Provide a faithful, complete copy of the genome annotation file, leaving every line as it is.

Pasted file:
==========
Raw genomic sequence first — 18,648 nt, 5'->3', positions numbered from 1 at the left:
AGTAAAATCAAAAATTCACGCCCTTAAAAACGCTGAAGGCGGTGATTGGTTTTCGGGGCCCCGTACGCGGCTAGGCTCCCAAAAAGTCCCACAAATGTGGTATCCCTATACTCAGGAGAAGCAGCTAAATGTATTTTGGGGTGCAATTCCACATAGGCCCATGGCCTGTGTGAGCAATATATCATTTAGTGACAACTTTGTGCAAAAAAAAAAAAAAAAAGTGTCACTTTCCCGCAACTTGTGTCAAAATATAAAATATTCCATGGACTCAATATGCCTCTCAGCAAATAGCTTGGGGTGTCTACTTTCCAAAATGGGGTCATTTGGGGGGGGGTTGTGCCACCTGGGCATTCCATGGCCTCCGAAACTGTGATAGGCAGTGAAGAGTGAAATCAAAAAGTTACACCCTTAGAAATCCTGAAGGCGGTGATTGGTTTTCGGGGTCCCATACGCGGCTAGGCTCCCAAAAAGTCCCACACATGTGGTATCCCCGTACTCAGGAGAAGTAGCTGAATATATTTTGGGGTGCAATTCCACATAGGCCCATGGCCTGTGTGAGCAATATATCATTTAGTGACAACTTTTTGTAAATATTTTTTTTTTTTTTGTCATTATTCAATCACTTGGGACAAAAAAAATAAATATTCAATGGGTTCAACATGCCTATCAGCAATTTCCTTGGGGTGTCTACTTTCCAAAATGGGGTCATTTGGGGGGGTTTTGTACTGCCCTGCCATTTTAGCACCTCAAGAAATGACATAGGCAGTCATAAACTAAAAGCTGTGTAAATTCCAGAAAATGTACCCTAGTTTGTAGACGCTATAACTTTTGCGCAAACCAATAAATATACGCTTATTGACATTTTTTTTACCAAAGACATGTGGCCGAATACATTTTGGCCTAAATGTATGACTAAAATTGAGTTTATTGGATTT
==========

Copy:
Raw genomic sequence first — 18,648 nt, 5'->3', positions numbered from 1 at the left:
AGTAAAATCAAAAATTCACGCCCTTAAAAACGCTGAAGGCGGTGATTGGTTTTCGGGGCCCCGTACGCGGCTAGGCTCCCAAAAAGTCCCACAAATGTGGTATCCCTATACTCAGGAGAAGCAGCTAAATGTATTTTGGGGTGCAATTCCACATAGGCCCATGGCCTGTGTGAGCAATATATCATTTAGTGACAACTTTGTGCAAAAAAAAAAAAAAAAAGTGTCACTTTCCCGCAACTTGTGTCAAAATATAAAATATTCCATGGACTCAATATGCCTCTCAGCAAATAGCTTGGGGTGTCTACTTTCCAAAATGGGGTCATTTGGGGGGGGGTTGTGCCACCTGGGCATTCCATGGCCTCCGAAACTGTGATAGGCAGTGAAGAGTGAAATCAAAAAGTTACACCCTTAGAAATCCTGAAGGCGGTGATTGGTTTTCGGGGTCCCATACGCGGCTAGGCTCCCAAAAAGTCCCACACATGTGGTATCCCCGTACTCAGGAGAAGTAGCTGAATATATTTTGGGGTGCAATTCCACATAGGCCCATGGCCTGTGTGAGCAATATATCATTTAGTGACAACTTTTTGTAAATATTTTTTTTTTTTTTGTCATTATTCAATCACTTGGGACAAAAAAAATAAATATTCAATGGGTTCAACATGCCTATCAGCAATTTCCTTGGGGTGTCTACTTTCCAAAATGGGGTCATTTGGGGGGGTTTTGTACTGCCCTGCCATTTTAGCACCTCAAGAAATGACATAGGCAGTCATAAACTAAAAGCTGTGTAAATTCCAGAAAATGTACCCTAGTTTGTAGACGCTATAACTTTTGCGCAAACCAATAAATATACGCTTATTGACATTTTTTTTACCAAAGACATGTGGCCGAATACATTTTGGCCTAAATGTATGACTAAAATTGAGTTTATTGGATTT